The Royal Society has made its archives available for free online and it’s an incredible trove. Neal Stephenson’s Baroque Cycle introduced me to the early days of the organization and those like Isaac Newton and Christopher Wren who were there in the very beginning. The release of these 60,000 documents got me thinking again about that time period of free discovery and how exciting it must have been – an entirely uncharted world of science, begging for exploration.
Still, no one says it has to stop now that we’ve made such huge strides during the centuries since it was founded. I can’t imagine we’ll ever understand everything or conquer every troubling problem. To some, that might be troubling – but I can’t help but feel a bit of the same excitement that they probably felt. There is a sense of empowerment stemming from the notion that there’s so much to learn and so much that we can still accomplish.
That craving drive to explore and expand knowledge is the real legacy of the Royal Society.
I’m reminded over and over again how maddeningly unproductive arguments become when the participants throw around unsubstantiated claims and figures. It seems like this is happening more and more in a fast-paced society where no one has the time to dig into the details of an issue. I’m as guilty as the next person of forcefully defending a position that feels right but which I can’t back up with any hard facts.
David McCandless took the time to do a broad study of Global Warming arguments/counter-arguments and did the background-work to back up the components of each side. It’s shocking how deeply buried some of this information ended up being.
Perhaps now we can get down to the reality of the matter and move on from there into an argument worth having.
Looking for an invisibility cloak or a car that blends right into its surroundings? Researchers at Boston College have managed to use what they call ‘metamaterials’ to instruct a beam of light to follow particular pathways.
The researchers accomplished their feat by developing a much more precise set of instructions, which create a grid-like roadmap capable of twisting and turning a beam of light around objects or space. Their discovery is an extension of earlier metamaterial “cloaking” techniques, which have conjured up images of the Harry Potter character disappearing beneath his invisibility cloak.
“Our method combines the novel effects of transformational optics with the practicality of dielectric construction,” Padilla and Landy report. “We show that our structures are capable of guiding light in an almost arbitrary fashion over an unprecedented range of frequencies.”
The process is definitely still in its early stages but the mere thought that such a thing is possible is quite incredible.
In an effort to create a model of evolutionary processes researchers at the University of Lausanne in Switzerland have turned to robots. The robots were placed in an “environment” with a “food” and a “poison” station. Robots were given two minutes to find the food resource while successfully avoiding the poison. Robots that failed this task were removed from the population while robots that succeeded had their programming merged with other successful robots to create new programming routines.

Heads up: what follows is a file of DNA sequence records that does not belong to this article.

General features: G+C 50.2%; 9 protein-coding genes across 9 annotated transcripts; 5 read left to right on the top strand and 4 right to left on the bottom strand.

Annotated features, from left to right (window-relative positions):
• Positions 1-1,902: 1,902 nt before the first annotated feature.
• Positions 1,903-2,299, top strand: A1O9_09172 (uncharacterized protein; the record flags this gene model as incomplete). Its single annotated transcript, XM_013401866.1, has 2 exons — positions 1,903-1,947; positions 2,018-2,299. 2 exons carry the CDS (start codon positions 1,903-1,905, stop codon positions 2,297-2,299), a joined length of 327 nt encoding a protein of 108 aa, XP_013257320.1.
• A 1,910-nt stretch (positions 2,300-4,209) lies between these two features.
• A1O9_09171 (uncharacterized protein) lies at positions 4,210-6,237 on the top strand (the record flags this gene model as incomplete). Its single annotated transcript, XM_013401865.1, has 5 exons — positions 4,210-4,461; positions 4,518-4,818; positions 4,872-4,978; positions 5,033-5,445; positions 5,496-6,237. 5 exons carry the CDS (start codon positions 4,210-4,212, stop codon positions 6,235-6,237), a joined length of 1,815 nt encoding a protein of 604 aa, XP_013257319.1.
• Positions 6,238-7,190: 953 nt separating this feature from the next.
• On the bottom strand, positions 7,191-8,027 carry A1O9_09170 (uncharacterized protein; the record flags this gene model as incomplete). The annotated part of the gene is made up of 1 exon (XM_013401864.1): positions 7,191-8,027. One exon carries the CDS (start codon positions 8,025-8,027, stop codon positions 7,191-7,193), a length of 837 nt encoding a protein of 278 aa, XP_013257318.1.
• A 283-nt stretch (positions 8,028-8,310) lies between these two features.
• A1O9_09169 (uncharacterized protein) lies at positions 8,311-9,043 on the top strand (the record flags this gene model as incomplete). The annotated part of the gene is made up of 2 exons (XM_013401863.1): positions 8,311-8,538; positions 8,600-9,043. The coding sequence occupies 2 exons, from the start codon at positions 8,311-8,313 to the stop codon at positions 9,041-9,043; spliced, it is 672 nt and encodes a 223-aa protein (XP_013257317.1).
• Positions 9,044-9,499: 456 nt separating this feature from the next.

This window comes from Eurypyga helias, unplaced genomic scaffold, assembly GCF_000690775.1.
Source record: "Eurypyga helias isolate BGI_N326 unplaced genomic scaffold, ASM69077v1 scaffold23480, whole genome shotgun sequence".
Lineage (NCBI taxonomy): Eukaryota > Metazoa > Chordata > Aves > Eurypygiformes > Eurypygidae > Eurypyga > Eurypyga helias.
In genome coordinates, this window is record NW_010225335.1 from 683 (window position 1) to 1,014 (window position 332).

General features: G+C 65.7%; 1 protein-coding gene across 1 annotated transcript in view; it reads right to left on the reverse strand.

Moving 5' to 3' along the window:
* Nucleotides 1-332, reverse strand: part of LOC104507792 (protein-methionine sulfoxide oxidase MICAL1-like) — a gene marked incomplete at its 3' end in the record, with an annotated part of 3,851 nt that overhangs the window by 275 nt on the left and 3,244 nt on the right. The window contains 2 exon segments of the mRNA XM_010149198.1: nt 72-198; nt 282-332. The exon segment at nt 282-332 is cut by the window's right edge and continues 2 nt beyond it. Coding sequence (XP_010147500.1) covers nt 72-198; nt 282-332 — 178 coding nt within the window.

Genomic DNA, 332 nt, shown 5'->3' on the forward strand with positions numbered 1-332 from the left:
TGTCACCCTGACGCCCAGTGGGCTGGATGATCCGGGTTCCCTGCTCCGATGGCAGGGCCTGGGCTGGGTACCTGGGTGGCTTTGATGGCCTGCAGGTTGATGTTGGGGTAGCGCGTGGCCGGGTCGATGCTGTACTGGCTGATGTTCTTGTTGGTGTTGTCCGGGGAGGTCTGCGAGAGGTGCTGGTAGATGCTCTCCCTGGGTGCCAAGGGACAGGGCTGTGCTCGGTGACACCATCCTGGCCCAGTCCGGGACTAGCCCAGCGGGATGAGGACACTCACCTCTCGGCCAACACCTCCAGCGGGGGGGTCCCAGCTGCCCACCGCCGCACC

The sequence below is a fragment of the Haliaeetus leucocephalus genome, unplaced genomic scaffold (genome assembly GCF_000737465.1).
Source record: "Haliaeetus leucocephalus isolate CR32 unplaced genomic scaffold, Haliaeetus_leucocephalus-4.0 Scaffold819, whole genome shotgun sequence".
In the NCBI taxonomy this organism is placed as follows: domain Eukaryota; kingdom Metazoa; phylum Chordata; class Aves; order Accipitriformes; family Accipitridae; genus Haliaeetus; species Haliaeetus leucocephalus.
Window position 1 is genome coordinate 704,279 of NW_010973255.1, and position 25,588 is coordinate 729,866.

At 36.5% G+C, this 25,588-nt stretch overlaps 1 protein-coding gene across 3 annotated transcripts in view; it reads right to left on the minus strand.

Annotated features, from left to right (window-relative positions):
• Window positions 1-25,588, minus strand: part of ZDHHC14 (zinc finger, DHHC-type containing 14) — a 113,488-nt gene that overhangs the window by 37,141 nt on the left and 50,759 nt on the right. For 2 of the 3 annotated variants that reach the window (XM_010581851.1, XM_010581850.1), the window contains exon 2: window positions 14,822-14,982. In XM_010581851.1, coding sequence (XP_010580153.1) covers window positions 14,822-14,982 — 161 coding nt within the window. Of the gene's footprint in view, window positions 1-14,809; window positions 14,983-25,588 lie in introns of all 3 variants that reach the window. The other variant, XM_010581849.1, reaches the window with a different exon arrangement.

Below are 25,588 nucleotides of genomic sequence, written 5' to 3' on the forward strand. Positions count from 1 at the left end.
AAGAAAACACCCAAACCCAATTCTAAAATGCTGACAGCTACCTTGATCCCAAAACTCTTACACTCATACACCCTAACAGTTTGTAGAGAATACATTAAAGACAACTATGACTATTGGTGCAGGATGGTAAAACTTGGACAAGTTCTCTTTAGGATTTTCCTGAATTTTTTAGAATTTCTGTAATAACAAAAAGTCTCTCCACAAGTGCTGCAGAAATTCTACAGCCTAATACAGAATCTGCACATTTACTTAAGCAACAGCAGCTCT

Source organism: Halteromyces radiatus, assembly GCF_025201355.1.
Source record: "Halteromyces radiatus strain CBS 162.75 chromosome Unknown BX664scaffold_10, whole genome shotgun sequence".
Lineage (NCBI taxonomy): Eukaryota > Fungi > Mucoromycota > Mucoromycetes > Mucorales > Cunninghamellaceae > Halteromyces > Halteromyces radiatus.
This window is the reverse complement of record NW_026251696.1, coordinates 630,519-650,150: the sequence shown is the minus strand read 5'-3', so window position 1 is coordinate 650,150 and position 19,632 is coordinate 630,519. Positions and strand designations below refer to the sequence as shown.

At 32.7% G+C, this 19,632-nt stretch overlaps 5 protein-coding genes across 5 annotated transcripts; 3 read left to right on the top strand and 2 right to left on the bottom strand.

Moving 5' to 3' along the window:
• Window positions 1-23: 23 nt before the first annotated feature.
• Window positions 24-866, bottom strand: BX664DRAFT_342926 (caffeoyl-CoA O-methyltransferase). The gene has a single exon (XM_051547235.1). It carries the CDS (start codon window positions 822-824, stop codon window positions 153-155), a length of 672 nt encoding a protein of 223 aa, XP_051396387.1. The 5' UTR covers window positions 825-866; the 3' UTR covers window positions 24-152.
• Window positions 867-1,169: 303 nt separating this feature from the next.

In under 500 generations the robots evolved a method of communication using lights. Lights often signaled that the food resource had been found, but in trials where the robots were set to compete with each other (where only the top performers of a subset of the population were allowed to mate their programming with another robot and continue into the next generation) some of the robots developed an ability to trick the others by using the light signals to tell the others that the poison was food instead. Even more surprising, the robots were less likely to practice deception when communicating with robots that had programming more similar to their own, effectively contributing to the survival of kin.
A friend of mine pointed out the above article about testing left-brain/right-brain dominance. The idea is that judgments can be made about hemispherical dominance according to which way someone perceives the spinning of the dancer. Those who see it as a clockwise rotation are right-brain dominant (feeling and big picture oriented) and those who see it as counter-clockwise are left-brain dominant (logical and detail oriented).
The thing I wonder about is the fact that throughout the course of reading the article, I found myself seeing it both ways, clockwise and counterclockwise. I really wish this article would provide more evidence for the claims it makes about the relationship between this image and right/left-brain dominance. If it’s true, it’s a pretty cool way to see how your mind works. Either way, though, it’s an interesting exercise to try switching back and forth between directions. (Hint: Cover most of the image and focus on her spinning leg)